Syrians gather in a street after the earthquake in Jindayris on 14 February 2023 (AFP)

Fourthly, as the relevant authorities begin to think about reconstruction, there is a necessity to incorporate resilient technology - for earthquakes and other hazards - into rebuilding efforts to better prepare for future disasters, especially in Syria. 

The devastating earthquake in Turkey and Syria highlighted the fragility of the built environment in affected areas. There is considerable anger from the populations of both countries with regards to the lack of disaster preparedness. 

In Turkey, amongst many other things, questions have been raised over the possible misuse of funds from the “earthquake tax” that has been collected since the 1999 Izmit/Golcuk disaster and was earmarked to make buildings earthquake-proof. The lack of attention to disaster preparedness in construction practices has been reflected by a failure to enforce building codes, or to retrofit buildings with earthquake-resistant features, resulting in recently constructed buildings being levelled by the earthquake.

According to current estimates, the recovery timeframe for Syria is five to 10 years, and for Turkey two to three years.

Long-term assistance

While earthquakes are natural and inevitable in a seismically active region, the resulting disasters are largely man-made. Suffering and destruction can be largely reduced or alleviated through resilient construction practices.

A promising example is the mud-brick houses built to house internally displaced persons in northwestern Syria. In one such village housing around 500 families, or 2,600 residents, there were no casualties resulting from the earthquake, despite the village’s location in the affected areas.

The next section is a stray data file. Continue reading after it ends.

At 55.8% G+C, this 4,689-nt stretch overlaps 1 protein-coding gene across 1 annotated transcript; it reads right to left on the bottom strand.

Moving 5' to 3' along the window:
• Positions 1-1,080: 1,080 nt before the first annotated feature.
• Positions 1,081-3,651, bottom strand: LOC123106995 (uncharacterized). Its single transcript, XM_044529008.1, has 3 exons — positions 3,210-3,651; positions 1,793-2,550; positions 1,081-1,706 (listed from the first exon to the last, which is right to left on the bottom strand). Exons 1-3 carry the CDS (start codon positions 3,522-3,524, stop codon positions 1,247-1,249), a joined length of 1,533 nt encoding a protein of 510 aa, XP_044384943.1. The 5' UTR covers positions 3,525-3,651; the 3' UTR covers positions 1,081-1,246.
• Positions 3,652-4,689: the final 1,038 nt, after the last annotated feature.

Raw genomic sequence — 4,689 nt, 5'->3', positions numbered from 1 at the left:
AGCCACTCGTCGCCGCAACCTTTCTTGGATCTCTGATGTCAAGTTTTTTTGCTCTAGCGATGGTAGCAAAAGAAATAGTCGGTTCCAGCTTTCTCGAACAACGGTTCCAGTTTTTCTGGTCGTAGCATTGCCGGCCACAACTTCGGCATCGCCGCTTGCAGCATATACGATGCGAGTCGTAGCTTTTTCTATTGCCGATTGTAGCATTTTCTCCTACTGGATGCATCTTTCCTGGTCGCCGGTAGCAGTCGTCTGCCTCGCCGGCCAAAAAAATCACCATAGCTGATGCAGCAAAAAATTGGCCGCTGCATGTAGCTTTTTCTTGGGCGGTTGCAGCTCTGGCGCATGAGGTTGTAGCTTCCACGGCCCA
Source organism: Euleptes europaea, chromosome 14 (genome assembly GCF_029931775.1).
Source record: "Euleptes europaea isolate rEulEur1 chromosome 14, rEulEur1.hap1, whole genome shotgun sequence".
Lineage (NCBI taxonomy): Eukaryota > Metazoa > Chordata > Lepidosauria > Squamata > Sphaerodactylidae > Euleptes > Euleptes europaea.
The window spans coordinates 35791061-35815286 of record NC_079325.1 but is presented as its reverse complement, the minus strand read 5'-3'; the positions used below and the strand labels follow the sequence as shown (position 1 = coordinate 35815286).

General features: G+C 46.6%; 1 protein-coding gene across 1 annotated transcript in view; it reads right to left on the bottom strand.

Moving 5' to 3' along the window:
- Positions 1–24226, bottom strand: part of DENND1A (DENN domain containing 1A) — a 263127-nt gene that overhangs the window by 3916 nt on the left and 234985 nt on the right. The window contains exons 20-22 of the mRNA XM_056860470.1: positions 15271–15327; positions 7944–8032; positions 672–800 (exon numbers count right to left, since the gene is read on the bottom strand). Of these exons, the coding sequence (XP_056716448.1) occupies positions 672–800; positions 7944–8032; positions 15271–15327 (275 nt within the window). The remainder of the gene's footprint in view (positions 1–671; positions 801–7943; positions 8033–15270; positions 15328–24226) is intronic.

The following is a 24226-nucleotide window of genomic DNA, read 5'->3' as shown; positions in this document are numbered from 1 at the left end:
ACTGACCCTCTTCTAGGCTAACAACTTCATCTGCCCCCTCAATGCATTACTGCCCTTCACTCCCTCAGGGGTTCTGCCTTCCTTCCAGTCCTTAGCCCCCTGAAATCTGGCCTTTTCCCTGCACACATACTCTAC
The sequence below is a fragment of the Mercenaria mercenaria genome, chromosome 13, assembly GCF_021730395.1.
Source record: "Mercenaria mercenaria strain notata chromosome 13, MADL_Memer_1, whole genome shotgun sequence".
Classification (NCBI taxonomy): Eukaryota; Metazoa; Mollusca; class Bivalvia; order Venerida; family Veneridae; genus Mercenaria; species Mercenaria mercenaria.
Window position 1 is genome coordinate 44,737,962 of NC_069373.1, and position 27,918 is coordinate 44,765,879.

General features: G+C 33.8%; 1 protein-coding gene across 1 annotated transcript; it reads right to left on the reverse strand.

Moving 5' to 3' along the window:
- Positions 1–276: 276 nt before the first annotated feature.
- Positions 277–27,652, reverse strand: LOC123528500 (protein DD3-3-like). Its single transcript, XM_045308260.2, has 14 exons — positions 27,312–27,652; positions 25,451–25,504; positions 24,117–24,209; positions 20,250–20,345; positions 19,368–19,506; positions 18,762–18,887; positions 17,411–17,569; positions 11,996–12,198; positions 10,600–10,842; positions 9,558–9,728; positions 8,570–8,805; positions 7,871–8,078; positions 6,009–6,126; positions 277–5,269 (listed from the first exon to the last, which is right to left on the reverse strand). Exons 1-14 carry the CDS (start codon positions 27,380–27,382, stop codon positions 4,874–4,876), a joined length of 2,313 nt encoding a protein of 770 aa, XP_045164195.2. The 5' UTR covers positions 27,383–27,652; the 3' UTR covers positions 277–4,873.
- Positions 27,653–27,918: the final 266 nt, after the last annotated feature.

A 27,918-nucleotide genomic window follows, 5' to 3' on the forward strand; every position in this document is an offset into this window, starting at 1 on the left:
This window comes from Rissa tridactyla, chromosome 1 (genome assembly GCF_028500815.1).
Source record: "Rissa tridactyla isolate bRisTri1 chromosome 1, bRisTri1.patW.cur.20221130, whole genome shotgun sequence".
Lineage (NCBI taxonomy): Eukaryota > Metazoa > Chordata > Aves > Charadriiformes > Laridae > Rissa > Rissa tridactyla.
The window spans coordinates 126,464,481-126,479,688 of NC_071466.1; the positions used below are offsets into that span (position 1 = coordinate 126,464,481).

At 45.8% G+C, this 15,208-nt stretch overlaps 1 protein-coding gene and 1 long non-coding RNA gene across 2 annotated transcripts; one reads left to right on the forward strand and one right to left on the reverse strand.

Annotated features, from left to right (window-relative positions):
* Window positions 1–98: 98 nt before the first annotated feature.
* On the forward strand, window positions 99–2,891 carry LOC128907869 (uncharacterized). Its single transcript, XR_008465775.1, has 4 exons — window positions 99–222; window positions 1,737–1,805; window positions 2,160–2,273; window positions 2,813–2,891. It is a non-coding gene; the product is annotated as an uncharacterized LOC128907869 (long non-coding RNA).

There is a need to scale up such innovative shelter modalities, which offer more privacy, protection and dignity than tents, while being cheaper and faster to construct than concrete houses. 

Turkey-Syria earthquake: The UN must intervene now, or more people will die
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With Israel/Palestine, Lebanon and Jordan long overdue for a massive earthquake, the destruction in Turkey and Syria is also a grim wake-up call on the broader need to invest in emergency preparedness across the region. 

Finally, there is an urgent need to mobilise not only short-term relief aid, but also regional and international assistance to support northwestern Syria over the medium and long term.

Northwestern Syria already has unmet reconstruction needs as a result of more than a decade of destructive conflict, and not only related to the earthquake. While residents are in immediate need of life-saving aid, over the coming months there must also be a focus on longer-term recovery and reconstruction efforts across northwestern Syria. 

The situation by which northwestern Syria has for the past 12 years become a neglected and besieged territory is itself a major source of the region’s vulnerability to earthquakes and other disasters. The slow strangulation and besiegement of northwestern Syria has decimated its productive capacities and local economy, rendering the area dependent on external aid. 

In the coming weeks and months, there is an imperative not only to save lives, but also to support livelihoods and to generate the local capacities for resilience in the face of future shocks. 

The views expressed in this article belong to the author and do not necessarily reflect the editorial policy of Middle East Eye.

Ghassan El-Kahlout is the Director of the Center for Conflict and Humanitarian Studies. He is an Associate Professor at the Doha Institute for Graduate Studies, where he also serves as the Head of the MA Programme in Conflict Management and Humanitarian Action.
Sansom Milton is a Senior Research Fellow at the Center for Conflict and Humanitarian Studies in Doha, Qatar. He is also an Adjunct Assistant Professor at the Doha Institute for Graduate Studies. He was previously a Research Fellow at the University of York in the UK.